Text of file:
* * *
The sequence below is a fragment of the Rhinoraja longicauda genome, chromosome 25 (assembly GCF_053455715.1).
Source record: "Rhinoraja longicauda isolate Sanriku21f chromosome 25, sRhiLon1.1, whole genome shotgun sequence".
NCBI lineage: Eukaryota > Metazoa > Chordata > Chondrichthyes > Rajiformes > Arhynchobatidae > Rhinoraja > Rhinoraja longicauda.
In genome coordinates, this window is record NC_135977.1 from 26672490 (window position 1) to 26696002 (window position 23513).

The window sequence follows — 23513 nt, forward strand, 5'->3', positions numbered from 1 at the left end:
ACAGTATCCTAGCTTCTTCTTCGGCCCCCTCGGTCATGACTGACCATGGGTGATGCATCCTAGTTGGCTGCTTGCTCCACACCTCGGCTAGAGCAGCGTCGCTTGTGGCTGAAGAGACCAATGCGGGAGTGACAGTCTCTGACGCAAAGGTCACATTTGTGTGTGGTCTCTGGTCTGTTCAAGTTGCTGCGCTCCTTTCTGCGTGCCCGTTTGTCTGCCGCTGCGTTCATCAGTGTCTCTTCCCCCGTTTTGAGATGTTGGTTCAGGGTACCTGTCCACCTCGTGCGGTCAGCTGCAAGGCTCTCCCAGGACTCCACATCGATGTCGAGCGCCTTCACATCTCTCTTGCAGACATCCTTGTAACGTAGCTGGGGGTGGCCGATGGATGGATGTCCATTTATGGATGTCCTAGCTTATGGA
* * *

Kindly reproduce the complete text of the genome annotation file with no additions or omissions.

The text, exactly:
The sequence below is a fragment of the Rhinoraja longicauda genome, chromosome 25 (assembly GCF_053455715.1).
Source record: "Rhinoraja longicauda isolate Sanriku21f chromosome 25, sRhiLon1.1, whole genome shotgun sequence".
NCBI lineage: Eukaryota > Metazoa > Chordata > Chondrichthyes > Rajiformes > Arhynchobatidae > Rhinoraja > Rhinoraja longicauda.
In genome coordinates, this window is record NC_135977.1 from 26672490 (window position 1) to 26696002 (window position 23513).

The window sequence follows — 23513 nt, forward strand, 5'->3', positions numbered from 1 at the left end:
ACAGTATCCTAGCTTCTTCTTCGGCCCCCTCGGTCATGACTGACCATGGGTGATGCATCCTAGTTGGCTGCTTGCTCCACACCTCGGCTAGAGCAGCGTCGCTTGTGGCTGAAGAGACCAATGCGGGAGTGACAGTCTCTGACGCAAAGGTCACATTTGTGTGTGGTCTCTGGTCTGTTCAAGTTGCTGCGCTCCTTTCTGCGTGCCCGTTTGTCTGCCGCTGCGTTCATCAGTGTCTCTTCCCCCGTTTTGAGATGTTGGTTCAGGGTACCTGTCCACCTCGTGCGGTCAGCTGCAAGGCTCTCCCAGGACTCCACATCGATGTCGAGCGCCTTCACATCTCTCTTGCAGACATCCTTGTAACGTAGCTGGGGGTGGCCGATGGATGGATGTCCATTTATGGATGTCCTAGCTTATGGA